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Regulatory Wrap-Up: Weekly recap of retail-related legislative developments-May 20


Connecticut - The senate passed the house-approved $15/hr minimum wage. The governor is expected to quickly sign it into law. Under the new law, the wage rate will increase to $15/hr by 2023 and will automatically increase based on cost-of-living thereafter. The tipped wage for waiters will remain at $6.38/hr, the wage for bartenders will go to $8.23/hr and a 90-day training wage at 85 percent of the minimum wage will be established for workers that are 16 and 17 years of age.

Florida - In April, attorney John Morgan contributed nearly $500,000 to place a $15/hr minimum wage initiative on the 2020 Florida ballot, bringing his total contribution to the campaign to nearly $1.5 million. He recently funded a successful medical marijuana initiative in the state. Under the proposed minimum wage amendment, the state’s rate would increase to $10/hr on Sept. 30, 2021, escalating $1/yr until it hits $15/hr on Sept. 30, 2026. The state’s current minimum wage is $8.46/hr.

Minnesota - The house advanced legislation that would grant the state revenue department the authority to share tax information with the Federal Reserve Bank of Minneapolis in order to study the impacts of the $15/hr minimum wages in both Minneapolis and St. Paul. There is no companion legislation yet in the senate.

New Hampshire - The senate is considering house-passed legislation to raise the minimum wage to $12/hr by 2022, including a tip credit of 50 percent. Previous senate legislation tied the wage rate to paid sick leave, allowing employers to pay slightly less if they offered sick leave. The house version now under consideration has no such provision. The governor is strongly opposed and has pledged to veto.

Vermont - The house and senate both approved legislation to raise the minimum wage to $15/hr; however, the house version phases in over a longer period of time, 2026 versus 2024. Legislative leaders will need to reconcile the two bills if they hope to advance them to the governor’s desk. When passing out of their respective chambers, both bills failed to earn enough votes to override a gubernatorial veto. The governor has been vocal in his opposition but the extended phase-in of the house bill could be enough for him to eventually sign it into law. With legislative session winding down, a paid leave legislation is in a similar position and part of ongoing negotiations.

Steak ‘n Shake - A federal judge awarded a group of St. Louis-area Steak ‘n Shake managers $7.7 million, doubling the amount a jury had previously awarded the workers. The group of managers alleged that they worked 50-70 hours a week without being paid overtime. The verdict will be appealed by the company.

Paid Leave

Maine - The senate and house officially concurred on bipartisan legislation to mandate 40 hours of paid sick leave for workers in businesses with at least 10 employees. The legislation preempts localities from passing their own ordinances. The bill now advances to the governor’s desk for her expected signature.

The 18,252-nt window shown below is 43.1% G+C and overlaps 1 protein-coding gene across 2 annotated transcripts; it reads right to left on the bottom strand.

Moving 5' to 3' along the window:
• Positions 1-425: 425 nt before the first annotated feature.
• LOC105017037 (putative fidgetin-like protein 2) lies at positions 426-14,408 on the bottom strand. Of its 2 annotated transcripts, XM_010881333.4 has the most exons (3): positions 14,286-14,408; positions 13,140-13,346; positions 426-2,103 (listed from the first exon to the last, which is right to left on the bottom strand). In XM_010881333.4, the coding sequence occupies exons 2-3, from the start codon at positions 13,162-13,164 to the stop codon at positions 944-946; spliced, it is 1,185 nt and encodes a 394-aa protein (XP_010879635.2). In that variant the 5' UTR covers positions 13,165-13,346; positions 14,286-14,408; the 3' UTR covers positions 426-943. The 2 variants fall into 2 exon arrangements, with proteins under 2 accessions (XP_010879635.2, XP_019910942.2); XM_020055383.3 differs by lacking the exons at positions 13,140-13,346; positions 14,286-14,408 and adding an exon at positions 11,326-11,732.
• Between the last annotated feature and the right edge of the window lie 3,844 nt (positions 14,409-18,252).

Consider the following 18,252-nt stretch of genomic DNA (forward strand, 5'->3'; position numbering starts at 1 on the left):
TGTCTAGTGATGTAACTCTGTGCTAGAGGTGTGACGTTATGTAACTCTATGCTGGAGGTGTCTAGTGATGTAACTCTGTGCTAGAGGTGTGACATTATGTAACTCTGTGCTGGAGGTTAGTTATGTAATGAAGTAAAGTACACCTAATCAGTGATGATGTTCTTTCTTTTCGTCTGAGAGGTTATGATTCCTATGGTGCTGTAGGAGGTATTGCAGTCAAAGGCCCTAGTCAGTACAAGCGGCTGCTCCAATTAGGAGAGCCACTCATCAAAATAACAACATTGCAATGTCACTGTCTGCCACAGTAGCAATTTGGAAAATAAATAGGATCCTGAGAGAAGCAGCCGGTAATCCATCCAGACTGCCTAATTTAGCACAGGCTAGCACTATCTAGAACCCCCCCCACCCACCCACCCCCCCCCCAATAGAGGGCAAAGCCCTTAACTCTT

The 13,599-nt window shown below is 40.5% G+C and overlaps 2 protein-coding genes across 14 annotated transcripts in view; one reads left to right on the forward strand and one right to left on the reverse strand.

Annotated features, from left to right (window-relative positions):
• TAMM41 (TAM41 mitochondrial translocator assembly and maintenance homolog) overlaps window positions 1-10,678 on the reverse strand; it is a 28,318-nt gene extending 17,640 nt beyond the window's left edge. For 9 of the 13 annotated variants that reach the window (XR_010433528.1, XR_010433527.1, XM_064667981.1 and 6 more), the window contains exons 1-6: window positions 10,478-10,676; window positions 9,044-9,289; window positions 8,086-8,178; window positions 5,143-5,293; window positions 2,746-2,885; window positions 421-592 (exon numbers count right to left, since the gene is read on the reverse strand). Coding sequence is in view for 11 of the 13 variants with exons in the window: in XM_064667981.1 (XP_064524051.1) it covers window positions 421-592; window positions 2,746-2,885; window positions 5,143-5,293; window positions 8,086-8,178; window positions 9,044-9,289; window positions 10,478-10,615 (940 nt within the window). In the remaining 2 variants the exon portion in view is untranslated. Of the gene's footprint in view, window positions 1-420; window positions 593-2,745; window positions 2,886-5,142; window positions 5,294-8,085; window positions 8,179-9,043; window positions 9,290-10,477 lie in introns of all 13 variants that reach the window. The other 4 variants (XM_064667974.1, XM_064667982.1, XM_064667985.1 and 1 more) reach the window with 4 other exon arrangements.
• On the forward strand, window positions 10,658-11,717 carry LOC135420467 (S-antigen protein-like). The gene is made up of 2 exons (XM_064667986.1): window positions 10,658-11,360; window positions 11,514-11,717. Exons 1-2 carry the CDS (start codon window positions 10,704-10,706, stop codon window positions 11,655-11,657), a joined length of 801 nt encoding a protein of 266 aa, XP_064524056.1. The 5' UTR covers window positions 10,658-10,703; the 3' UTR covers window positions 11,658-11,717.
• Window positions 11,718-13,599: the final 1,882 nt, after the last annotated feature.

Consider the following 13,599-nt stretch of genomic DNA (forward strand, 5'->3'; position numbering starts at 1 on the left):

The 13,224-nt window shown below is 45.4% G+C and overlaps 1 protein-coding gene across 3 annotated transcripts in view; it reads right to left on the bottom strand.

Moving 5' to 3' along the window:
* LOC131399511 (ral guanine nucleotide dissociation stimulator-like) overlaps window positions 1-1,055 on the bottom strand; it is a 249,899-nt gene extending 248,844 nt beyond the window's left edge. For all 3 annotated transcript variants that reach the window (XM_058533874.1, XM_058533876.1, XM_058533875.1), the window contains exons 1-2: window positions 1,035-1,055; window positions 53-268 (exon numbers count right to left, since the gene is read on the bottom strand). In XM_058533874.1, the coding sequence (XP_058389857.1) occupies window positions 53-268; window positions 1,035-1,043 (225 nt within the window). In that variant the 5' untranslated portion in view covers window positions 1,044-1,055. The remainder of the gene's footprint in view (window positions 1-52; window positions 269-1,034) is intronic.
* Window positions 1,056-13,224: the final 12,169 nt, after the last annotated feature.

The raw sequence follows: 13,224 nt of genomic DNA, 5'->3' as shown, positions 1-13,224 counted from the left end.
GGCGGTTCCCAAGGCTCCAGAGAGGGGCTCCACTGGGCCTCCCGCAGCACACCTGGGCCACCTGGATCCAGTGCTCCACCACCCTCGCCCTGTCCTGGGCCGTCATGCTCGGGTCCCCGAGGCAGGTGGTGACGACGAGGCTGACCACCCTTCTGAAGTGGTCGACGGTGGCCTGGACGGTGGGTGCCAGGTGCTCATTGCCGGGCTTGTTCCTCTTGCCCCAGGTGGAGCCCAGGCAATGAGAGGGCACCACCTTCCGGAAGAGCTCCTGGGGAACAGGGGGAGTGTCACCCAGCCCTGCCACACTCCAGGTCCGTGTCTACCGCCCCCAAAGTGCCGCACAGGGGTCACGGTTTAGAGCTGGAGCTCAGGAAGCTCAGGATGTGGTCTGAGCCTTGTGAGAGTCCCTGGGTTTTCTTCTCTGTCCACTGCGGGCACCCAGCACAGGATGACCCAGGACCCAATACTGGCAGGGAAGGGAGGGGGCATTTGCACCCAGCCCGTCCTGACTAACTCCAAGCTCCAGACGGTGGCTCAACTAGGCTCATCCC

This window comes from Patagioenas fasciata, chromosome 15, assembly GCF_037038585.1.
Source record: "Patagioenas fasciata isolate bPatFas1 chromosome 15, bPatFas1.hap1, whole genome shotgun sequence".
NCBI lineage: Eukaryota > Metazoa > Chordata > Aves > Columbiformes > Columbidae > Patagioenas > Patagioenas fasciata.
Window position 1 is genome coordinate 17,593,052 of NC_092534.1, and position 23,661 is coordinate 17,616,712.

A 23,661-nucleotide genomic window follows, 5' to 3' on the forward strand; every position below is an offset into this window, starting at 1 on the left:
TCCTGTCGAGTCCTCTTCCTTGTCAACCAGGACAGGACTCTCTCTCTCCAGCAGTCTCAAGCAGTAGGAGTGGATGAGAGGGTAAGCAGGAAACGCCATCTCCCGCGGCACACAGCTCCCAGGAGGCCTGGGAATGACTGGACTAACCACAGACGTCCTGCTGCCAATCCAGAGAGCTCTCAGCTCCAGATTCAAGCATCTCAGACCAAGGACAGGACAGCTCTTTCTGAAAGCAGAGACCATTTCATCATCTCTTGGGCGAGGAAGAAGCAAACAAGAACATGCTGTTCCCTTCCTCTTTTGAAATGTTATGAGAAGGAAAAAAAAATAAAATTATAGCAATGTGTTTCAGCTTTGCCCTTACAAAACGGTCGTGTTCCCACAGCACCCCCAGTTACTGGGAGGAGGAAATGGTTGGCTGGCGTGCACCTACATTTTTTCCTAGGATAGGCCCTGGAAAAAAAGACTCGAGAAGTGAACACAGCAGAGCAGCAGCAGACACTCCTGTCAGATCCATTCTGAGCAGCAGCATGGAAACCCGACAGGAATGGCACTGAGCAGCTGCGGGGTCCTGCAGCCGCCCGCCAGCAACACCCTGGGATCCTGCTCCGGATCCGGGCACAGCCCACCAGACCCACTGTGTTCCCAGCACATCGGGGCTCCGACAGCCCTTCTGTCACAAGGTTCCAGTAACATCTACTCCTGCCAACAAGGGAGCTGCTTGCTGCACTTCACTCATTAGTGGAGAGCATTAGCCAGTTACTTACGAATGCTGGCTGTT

Nevada - The senate unanimously approved paid leave legislation mandating businesses with 50 or more employees earn .01923 hours of paid leave for every hour worked - equivalent to five days a year of leave for an employee working 40 hrs/wk. Many business groups testified in favor of this compromised version of the legislation because it exempted small businesses. The Nevada Restaurant Association is “neutral” on the legislation, which now will be considered by the state assembly.

New Hampshire - The legislature continues to iron out details of competing paid leave plans. While different in some aspects, both plans would be funded by a payroll tax. The governor has repeatedly promised to veto any such proposal, equating it to an “income tax.”

Labor Policy

White House - The White House unveiled its immigration proposal this week which was intended to put a marker down on the issue. In short, it outlines a plan to move toward a merit-based immigration system. The proposal immediately faced criticism from both sides of the aisle. Noticeably absent was any mention of E-Verify. At this juncture, it appears unlikely to generate momentum toward bipartisan reform.

U.S. Senate - A bipartisan bill was introduced in the U.S. Senate that would change the definition under the Affordable Care Act of a full-time employee from 30hrs/wk back to 40hrs/wk.

Labor Department - The Labor Department extended the comment period for its proposed joint employer rule to June 25.

NLRB - The National Labor Relations Board (NLRB) General Counsel stated in a memorandum this week that Uber drivers are independent contractors under the National Labor Relations Act, following a similar opinion letter from the Labor Department.

NLRB - The National Labor Relations Board (NLRB) General Counsel is arguing in a pending case before the Board that it should take steps to narrow protected activities under the National Labor Relations Act. If the Board agrees, the decision could have far-reaching impacts for labor organizing efforts.

Alabama - The house passed equal pay legislation intended to combat gender and race discrimination in the workplace. The bill clarifies what factors (seniority, merit, etc.) employers can use to justify paying employees different rates. The legislation now heads to the senate for consideration.

Colorado - The governor signed a bill that would make denial or underpayment of more than $2,000 in wages a felony offense. Paying less than minimum wage will be a misdemeanor under the new law.

Massachusetts - For t
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